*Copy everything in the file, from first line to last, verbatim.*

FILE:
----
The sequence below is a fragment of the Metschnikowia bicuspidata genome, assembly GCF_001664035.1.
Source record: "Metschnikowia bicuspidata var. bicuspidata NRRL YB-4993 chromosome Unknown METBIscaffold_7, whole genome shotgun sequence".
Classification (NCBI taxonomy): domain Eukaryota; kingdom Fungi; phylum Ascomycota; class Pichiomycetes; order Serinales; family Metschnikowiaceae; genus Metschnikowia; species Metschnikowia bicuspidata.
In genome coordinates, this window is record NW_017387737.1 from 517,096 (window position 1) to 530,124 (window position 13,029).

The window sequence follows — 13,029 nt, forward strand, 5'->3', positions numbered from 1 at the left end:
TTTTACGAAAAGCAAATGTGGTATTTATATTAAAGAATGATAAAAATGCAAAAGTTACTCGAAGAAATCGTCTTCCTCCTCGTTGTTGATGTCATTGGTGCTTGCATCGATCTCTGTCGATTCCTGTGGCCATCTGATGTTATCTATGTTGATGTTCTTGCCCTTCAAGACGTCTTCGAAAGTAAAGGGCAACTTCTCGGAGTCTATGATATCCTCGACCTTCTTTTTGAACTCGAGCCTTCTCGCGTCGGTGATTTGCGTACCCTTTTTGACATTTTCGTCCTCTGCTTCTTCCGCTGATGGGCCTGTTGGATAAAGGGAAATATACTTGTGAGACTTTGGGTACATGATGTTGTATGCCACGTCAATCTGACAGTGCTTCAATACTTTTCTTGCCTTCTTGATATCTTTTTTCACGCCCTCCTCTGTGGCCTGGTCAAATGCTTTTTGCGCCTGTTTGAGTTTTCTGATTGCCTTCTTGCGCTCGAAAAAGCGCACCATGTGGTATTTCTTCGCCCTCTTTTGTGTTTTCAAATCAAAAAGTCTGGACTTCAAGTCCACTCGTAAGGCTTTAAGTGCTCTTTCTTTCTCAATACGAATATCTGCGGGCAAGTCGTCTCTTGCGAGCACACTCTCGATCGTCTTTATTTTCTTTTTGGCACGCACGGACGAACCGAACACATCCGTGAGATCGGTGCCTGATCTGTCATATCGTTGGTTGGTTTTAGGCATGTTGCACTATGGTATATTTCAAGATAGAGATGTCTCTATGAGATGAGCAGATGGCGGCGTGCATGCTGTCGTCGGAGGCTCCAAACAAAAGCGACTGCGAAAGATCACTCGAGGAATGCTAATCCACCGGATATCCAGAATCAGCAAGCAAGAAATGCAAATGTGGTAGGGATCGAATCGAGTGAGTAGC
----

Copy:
The sequence below is a fragment of the Metschnikowia bicuspidata genome, assembly GCF_001664035.1.
Source record: "Metschnikowia bicuspidata var. bicuspidata NRRL YB-4993 chromosome Unknown METBIscaffold_7, whole genome shotgun sequence".
Classification (NCBI taxonomy): domain Eukaryota; kingdom Fungi; phylum Ascomycota; class Pichiomycetes; order Serinales; family Metschnikowiaceae; genus Metschnikowia; species Metschnikowia bicuspidata.
In genome coordinates, this window is record NW_017387737.1 from 517,096 (window position 1) to 530,124 (window position 13,029).

The window sequence follows — 13,029 nt, forward strand, 5'->3', positions numbered from 1 at the left end:
TTTTACGAAAAGCAAATGTGGTATTTATATTAAAGAATGATAAAAATGCAAAAGTTACTCGAAGAAATCGTCTTCCTCCTCGTTGTTGATGTCATTGGTGCTTGCATCGATCTCTGTCGATTCCTGTGGCCATCTGATGTTATCTATGTTGATGTTCTTGCCCTTCAAGACGTCTTCGAAAGTAAAGGGCAACTTCTCGGAGTCTATGATATCCTCGACCTTCTTTTTGAACTCGAGCCTTCTCGCGTCGGTGATTTGCGTACCCTTTTTGACATTTTCGTCCTCTGCTTCTTCCGCTGATGGGCCTGTTGGATAAAGGGAAATATACTTGTGAGACTTTGGGTACATGATGTTGTATGCCACGTCAATCTGACAGTGCTTCAATACTTTTCTTGCCTTCTTGATATCTTTTTTCACGCCCTCCTCTGTGGCCTGGTCAAATGCTTTTTGCGCCTGTTTGAGTTTTCTGATTGCCTTCTTGCGCTCGAAAAAGCGCACCATGTGGTATTTCTTCGCCCTCTTTTGTGTTTTCAAATCAAAAAGTCTGGACTTCAAGTCCACTCGTAAGGCTTTAAGTGCTCTTTCTTTCTCAATACGAATATCTGCGGGCAAGTCGTCTCTTGCGAGCACACTCTCGATCGTCTTTATTTTCTTTTTGGCACGCACGGACGAACCGAACACATCCGTGAGATCGGTGCCTGATCTGTCATATCGTTGGTTGGTTTTAGGCATGTTGCACTATGGTATATTTCAAGATAGAGATGTCTCTATGAGATGAGCAGATGGCGGCGTGCATGCTGTCGTCGGAGGCTCCAAACAAAAGCGACTGCGAAAGATCACTCGAGGAATGCTAATCCACCGGATATCCAGAATCAGCAAGCAAGAAATGCAAATGTGGTAGGGATCGAATCGAGTGAGTAGC